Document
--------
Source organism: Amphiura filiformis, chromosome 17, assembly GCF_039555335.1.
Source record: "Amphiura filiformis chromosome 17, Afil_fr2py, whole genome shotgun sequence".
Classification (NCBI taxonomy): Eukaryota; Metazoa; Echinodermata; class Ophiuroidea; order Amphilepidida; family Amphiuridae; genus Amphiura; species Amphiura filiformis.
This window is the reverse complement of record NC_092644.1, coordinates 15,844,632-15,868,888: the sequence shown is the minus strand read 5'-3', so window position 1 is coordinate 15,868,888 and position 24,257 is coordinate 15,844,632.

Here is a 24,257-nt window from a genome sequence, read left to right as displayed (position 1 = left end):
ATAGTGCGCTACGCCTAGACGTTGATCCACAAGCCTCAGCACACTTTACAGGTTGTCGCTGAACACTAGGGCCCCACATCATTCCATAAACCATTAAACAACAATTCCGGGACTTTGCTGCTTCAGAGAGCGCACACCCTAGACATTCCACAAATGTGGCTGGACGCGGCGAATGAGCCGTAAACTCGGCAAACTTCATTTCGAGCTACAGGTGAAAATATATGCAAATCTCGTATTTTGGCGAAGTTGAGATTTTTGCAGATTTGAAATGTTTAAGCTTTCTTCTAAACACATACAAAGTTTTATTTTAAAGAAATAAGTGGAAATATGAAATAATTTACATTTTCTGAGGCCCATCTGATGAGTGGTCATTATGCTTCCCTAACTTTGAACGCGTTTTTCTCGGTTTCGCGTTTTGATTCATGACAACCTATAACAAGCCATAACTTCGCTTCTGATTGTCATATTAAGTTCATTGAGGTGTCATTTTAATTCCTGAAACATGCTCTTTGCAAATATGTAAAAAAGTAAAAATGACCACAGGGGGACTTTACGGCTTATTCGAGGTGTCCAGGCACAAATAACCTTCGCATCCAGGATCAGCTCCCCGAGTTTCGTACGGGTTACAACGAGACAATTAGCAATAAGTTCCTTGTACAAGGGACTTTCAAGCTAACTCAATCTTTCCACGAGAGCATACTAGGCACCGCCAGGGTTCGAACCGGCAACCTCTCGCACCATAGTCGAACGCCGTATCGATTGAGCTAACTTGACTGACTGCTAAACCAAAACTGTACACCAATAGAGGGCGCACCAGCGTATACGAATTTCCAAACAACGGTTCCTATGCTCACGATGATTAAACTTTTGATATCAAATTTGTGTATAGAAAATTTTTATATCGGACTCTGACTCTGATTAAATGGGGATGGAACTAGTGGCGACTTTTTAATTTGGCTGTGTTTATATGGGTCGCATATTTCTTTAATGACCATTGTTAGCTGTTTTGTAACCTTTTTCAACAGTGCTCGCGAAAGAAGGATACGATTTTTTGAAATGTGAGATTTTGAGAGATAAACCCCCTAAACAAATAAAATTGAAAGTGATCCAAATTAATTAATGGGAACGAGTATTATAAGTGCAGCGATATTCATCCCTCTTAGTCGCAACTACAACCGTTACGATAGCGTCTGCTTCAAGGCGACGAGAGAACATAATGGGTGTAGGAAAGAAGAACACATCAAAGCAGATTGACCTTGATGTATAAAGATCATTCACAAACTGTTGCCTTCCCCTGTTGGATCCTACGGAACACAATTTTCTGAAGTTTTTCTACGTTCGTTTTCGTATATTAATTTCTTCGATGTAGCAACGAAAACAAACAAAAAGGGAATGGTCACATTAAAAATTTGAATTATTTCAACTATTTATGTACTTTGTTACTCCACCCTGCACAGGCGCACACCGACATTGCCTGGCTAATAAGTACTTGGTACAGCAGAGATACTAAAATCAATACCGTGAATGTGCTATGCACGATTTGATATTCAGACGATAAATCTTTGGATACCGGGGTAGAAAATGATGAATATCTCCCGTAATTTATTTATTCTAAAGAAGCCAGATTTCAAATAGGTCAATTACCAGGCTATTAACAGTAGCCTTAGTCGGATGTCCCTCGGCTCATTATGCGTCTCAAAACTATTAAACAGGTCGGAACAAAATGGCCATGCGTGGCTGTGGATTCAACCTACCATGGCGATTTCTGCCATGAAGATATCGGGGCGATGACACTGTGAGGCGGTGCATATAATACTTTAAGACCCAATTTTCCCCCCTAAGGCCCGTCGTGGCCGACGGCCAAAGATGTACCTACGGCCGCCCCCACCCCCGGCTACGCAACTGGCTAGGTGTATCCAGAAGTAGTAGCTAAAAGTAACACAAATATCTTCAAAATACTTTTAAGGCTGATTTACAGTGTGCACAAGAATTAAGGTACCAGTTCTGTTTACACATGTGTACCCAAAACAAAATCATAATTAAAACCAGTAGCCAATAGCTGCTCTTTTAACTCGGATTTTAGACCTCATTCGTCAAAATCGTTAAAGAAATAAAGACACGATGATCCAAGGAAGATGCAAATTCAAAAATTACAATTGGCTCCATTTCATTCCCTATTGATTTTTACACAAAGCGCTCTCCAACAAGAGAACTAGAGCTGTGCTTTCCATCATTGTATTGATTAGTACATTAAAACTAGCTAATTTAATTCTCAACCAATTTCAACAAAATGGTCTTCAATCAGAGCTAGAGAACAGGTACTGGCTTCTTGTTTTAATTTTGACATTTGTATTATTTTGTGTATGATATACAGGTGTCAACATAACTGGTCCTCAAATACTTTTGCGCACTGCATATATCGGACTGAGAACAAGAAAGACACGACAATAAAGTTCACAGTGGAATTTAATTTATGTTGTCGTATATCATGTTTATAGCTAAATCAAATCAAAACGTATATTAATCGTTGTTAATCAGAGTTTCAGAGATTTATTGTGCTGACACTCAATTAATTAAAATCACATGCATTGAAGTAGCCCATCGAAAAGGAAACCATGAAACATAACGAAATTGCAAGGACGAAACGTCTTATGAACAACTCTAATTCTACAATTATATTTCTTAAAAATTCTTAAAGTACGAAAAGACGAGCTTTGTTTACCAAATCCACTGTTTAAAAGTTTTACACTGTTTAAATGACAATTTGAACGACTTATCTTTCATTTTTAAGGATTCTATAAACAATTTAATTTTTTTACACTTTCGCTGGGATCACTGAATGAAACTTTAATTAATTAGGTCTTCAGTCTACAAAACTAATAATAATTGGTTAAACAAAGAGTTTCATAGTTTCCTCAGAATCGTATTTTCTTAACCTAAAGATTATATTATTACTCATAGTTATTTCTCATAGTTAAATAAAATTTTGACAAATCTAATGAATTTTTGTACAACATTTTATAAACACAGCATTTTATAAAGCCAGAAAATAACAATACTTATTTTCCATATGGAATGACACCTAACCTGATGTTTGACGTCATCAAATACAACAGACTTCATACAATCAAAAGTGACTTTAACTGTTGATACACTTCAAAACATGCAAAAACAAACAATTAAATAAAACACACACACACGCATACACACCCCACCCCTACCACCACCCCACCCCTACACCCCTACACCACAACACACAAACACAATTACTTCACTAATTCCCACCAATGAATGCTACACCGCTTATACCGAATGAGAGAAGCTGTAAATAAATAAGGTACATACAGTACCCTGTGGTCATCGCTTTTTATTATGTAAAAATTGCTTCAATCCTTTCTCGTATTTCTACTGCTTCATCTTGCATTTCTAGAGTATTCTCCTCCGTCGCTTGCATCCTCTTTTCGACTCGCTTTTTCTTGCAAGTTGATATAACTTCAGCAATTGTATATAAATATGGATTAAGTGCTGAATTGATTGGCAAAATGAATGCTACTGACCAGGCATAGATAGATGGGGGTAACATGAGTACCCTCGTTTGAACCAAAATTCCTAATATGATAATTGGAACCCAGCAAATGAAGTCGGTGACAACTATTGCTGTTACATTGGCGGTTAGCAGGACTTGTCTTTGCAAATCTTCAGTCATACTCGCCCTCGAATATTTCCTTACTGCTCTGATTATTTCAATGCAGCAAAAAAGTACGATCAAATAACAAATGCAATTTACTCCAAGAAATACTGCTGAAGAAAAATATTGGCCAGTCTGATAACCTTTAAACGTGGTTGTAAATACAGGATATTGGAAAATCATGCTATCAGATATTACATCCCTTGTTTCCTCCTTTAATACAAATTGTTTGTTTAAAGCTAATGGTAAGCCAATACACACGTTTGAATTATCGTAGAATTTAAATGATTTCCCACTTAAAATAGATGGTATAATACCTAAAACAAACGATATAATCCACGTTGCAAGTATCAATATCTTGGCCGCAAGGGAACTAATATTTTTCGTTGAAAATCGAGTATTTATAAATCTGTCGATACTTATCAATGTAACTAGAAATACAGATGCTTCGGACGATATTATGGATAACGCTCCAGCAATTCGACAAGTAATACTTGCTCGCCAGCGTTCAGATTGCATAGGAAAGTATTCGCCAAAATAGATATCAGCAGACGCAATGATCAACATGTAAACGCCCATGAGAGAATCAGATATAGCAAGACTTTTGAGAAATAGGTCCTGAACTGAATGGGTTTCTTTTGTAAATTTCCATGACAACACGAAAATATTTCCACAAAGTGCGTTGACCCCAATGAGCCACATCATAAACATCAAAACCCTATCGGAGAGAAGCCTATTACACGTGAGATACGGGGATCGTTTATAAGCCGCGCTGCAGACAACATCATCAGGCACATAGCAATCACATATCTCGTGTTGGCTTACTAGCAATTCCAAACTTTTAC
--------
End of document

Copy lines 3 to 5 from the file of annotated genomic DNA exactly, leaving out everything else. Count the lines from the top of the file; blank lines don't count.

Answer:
Classification (NCBI taxonomy): Eukaryota; Metazoa; Echinodermata; class Ophiuroidea; order Amphilepidida; family Amphiuridae; genus Amphiura; species Amphiura filiformis.
This window is the reverse complement of record NC_092644.1, coordinates 15,844,632-15,868,888: the sequence shown is the minus strand read 5'-3', so window position 1 is coordinate 15,868,888 and position 24,257 is coordinate 15,844,632.

Here is a 24,257-nt window from a genome sequence, read left to right as displayed (position 1 = left end):